ROCHESTER, N.Y. – A tour bus likely had a tire blowout just before it veered off a highway and overturned, killing two passengers and injuring 35 people, three seriously, state police said Monday.
The driver of the Niagara Falls-bound bus, which was carrying Indian nationals from Washington, D.C., lost control Sunday and ran off Interstate 390 into woods near Avoca, 55 miles south of Rochester.
Ambulances and helicopters took seven of the most seriously victims to a hospital in Rochester, and three were in guarded condition there Monday.
Investigators believe "there was a flat tire just prior to the accident" but the cause of the wreck remains under investigation, state police spokesman Mark O'Donnell said.
The bus, owned by Bedore Tours of North Tonawanda near Buffalo, left Washington on Sunday morning and stopped for lunch in Pennsylvania, O'Donnell said. He didn't have any other details on the passengers.
The bus owner declined to comment Monday. According to the state Department of Transportation's Safety and Fitness Electronic Records, Bedore Tours has a satisfactory safety rating and has no recorded accidents in the past two years.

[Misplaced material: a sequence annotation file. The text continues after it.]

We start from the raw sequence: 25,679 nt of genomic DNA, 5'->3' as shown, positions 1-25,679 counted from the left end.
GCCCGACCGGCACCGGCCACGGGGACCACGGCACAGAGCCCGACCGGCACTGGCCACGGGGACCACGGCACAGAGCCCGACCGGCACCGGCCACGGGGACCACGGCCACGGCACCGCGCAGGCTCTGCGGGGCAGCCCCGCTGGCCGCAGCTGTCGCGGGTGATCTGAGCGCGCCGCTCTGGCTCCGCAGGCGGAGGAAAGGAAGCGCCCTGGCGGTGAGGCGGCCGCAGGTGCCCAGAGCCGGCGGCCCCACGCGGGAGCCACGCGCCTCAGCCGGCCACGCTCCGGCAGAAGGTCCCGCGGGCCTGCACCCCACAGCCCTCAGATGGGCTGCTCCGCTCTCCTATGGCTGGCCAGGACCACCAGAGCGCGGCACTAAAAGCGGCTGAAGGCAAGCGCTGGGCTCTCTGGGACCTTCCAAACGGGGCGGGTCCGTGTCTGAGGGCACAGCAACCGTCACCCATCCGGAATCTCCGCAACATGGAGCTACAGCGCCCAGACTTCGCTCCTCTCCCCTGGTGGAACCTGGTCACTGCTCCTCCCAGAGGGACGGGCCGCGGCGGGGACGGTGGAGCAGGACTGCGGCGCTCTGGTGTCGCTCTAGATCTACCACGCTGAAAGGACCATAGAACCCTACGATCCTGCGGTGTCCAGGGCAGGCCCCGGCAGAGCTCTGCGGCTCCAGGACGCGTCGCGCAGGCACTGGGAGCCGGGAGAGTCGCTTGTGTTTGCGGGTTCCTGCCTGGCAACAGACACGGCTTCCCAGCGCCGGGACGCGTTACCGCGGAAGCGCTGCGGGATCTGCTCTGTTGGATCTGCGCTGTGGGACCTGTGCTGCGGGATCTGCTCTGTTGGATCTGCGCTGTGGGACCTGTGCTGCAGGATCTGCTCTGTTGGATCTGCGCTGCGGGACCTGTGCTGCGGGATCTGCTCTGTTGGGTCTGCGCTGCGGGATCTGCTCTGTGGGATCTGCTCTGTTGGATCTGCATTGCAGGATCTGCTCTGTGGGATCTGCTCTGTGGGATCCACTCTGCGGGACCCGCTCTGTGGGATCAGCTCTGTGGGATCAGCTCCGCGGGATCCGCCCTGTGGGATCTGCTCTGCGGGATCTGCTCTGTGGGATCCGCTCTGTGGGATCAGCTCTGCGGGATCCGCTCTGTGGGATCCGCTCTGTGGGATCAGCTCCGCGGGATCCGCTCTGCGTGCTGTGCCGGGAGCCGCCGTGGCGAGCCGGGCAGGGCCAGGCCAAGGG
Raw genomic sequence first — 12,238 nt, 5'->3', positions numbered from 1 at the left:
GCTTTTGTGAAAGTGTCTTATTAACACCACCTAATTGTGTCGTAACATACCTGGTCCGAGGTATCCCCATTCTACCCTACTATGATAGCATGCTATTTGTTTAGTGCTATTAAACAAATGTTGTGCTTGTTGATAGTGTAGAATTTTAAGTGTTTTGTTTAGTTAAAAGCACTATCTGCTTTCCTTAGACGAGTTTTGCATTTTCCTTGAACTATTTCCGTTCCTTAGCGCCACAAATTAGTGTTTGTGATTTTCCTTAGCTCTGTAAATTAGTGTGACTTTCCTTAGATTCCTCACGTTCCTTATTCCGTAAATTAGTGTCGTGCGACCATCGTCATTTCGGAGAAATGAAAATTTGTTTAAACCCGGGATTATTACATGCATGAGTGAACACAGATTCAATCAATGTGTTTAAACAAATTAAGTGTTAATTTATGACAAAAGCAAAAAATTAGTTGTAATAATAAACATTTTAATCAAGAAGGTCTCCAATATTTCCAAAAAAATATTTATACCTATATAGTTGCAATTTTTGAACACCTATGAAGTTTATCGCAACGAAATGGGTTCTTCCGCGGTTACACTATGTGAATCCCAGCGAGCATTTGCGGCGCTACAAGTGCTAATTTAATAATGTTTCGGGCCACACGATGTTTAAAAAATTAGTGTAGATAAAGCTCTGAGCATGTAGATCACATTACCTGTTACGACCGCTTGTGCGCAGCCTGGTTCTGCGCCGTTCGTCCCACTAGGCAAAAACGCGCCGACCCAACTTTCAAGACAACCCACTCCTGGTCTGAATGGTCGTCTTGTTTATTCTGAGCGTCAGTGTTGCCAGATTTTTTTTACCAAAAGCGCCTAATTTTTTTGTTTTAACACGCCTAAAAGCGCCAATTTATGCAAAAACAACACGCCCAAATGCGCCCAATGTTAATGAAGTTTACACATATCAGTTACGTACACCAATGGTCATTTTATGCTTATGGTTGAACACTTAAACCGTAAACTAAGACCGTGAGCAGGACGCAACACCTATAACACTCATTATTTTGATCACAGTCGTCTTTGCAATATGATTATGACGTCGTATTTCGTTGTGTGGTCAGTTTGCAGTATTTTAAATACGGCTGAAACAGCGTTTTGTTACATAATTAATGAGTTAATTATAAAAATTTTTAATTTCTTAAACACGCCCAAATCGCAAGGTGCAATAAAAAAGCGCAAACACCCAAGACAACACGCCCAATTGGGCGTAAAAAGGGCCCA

State police and state Transportation Commissioner Joan McDonalds were expected to release more information Monday afternoon.
Investigators planned to interview the driver and witnesses and to inspect the vehicle to determine if there were any mechanical problems, O'Donnell said.
Tour bus industry safety has drawn heightened attention since the March 12 crash of a bus returning to New York City's Chinatown after an overnight excursion to a Connecticut casino.
Fifteen people were killed when the bus toppled off an elevated highway and struck a utility pole, peeling off its roof.
A passenger has said the driver fell asleep; the driver has said he was alert and well-rested. That crash is being investigated by state police and the National Transportation Safety Board.
In January 2005, a bus chartered by a Canadian women's youth hockey team rammed a parked tractor-trailer along I-390 near Geneseo, about 30 miles north of Sunday's crash, killing four people. Investigators determined the driver's lack of sleep and inexperience led to the crash.